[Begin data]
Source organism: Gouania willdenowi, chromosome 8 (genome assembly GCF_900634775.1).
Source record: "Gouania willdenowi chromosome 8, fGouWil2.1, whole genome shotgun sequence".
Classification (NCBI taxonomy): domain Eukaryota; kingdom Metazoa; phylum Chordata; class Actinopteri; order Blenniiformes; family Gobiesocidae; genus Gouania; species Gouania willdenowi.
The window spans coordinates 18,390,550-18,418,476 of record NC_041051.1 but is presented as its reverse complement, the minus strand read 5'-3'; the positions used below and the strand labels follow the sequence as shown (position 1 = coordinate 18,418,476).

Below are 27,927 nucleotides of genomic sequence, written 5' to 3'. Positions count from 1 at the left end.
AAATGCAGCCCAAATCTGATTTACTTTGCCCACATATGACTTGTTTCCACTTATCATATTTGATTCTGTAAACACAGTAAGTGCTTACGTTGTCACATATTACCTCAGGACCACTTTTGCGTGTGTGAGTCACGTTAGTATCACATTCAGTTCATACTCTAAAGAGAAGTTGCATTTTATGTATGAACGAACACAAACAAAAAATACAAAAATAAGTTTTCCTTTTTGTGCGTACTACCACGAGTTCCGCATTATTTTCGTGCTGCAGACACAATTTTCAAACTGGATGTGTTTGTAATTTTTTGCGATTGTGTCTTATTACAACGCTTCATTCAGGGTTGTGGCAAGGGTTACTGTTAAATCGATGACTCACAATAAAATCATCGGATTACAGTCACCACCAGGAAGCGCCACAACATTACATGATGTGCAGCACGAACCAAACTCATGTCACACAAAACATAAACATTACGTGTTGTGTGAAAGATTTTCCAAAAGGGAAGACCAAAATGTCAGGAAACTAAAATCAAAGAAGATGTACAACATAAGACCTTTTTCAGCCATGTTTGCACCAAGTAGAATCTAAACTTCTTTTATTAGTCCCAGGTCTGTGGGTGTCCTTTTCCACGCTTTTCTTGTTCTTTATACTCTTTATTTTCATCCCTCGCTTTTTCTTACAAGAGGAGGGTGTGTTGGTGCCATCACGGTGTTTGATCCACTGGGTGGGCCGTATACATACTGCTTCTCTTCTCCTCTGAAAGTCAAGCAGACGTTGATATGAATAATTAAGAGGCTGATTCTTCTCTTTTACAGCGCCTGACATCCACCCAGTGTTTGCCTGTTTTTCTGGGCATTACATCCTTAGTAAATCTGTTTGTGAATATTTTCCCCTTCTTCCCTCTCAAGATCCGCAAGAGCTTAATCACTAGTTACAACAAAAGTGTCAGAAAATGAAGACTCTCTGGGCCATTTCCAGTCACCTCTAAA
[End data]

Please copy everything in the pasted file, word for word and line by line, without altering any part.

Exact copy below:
Source organism: Gouania willdenowi, chromosome 8 (genome assembly GCF_900634775.1).
Source record: "Gouania willdenowi chromosome 8, fGouWil2.1, whole genome shotgun sequence".
Classification (NCBI taxonomy): domain Eukaryota; kingdom Metazoa; phylum Chordata; class Actinopteri; order Blenniiformes; family Gobiesocidae; genus Gouania; species Gouania willdenowi.
The window spans coordinates 18,390,550-18,418,476 of record NC_041051.1 but is presented as its reverse complement, the minus strand read 5'-3'; the positions used below and the strand labels follow the sequence as shown (position 1 = coordinate 18,418,476).

Below are 27,927 nucleotides of genomic sequence, written 5' to 3'. Positions count from 1 at the left end.
AAATGCAGCCCAAATCTGATTTACTTTGCCCACATATGACTTGTTTCCACTTATCATATTTGATTCTGTAAACACAGTAAGTGCTTACGTTGTCACATATTACCTCAGGACCACTTTTGCGTGTGTGAGTCACGTTAGTATCACATTCAGTTCATACTCTAAAGAGAAGTTGCATTTTATGTATGAACGAACACAAACAAAAAATACAAAAATAAGTTTTCCTTTTTGTGCGTACTACCACGAGTTCCGCATTATTTTCGTGCTGCAGACACAATTTTCAAACTGGATGTGTTTGTAATTTTTTGCGATTGTGTCTTATTACAACGCTTCATTCAGGGTTGTGGCAAGGGTTACTGTTAAATCGATGACTCACAATAAAATCATCGGATTACAGTCACCACCAGGAAGCGCCACAACATTACATGATGTGCAGCACGAACCAAACTCATGTCACACAAAACATAAACATTACGTGTTGTGTGAAAGATTTTCCAAAAGGGAAGACCAAAATGTCAGGAAACTAAAATCAAAGAAGATGTACAACATAAGACCTTTTTCAGCCATGTTTGCACCAAGTAGAATCTAAACTTCTTTTATTAGTCCCAGGTCTGTGGGTGTCCTTTTCCACGCTTTTCTTGTTCTTTATACTCTTTATTTTCATCCCTCGCTTTTTCTTACAAGAGGAGGGTGTGTTGGTGCCATCACGGTGTTTGATCCACTGGGTGGGCCGTATACATACTGCTTCTCTTCTCCTCTGAAAGTCAAGCAGACGTTGATATGAATAATTAAGAGGCTGATTCTTCTCTTTTACAGCGCCTGACATCCACCCAGTGTTTGCCTGTTTTTCTGGGCATTACATCCTTAGTAAATCTGTTTGTGAATATTTTCCCCTTCTTCCCTCTCAAGATCCGCAAGAGCTTAATCACTAGTTACAACAAAAGTGTCAGAAAATGAAGACTCTCTGGGCCATTTCCAGTCACCTCTAAA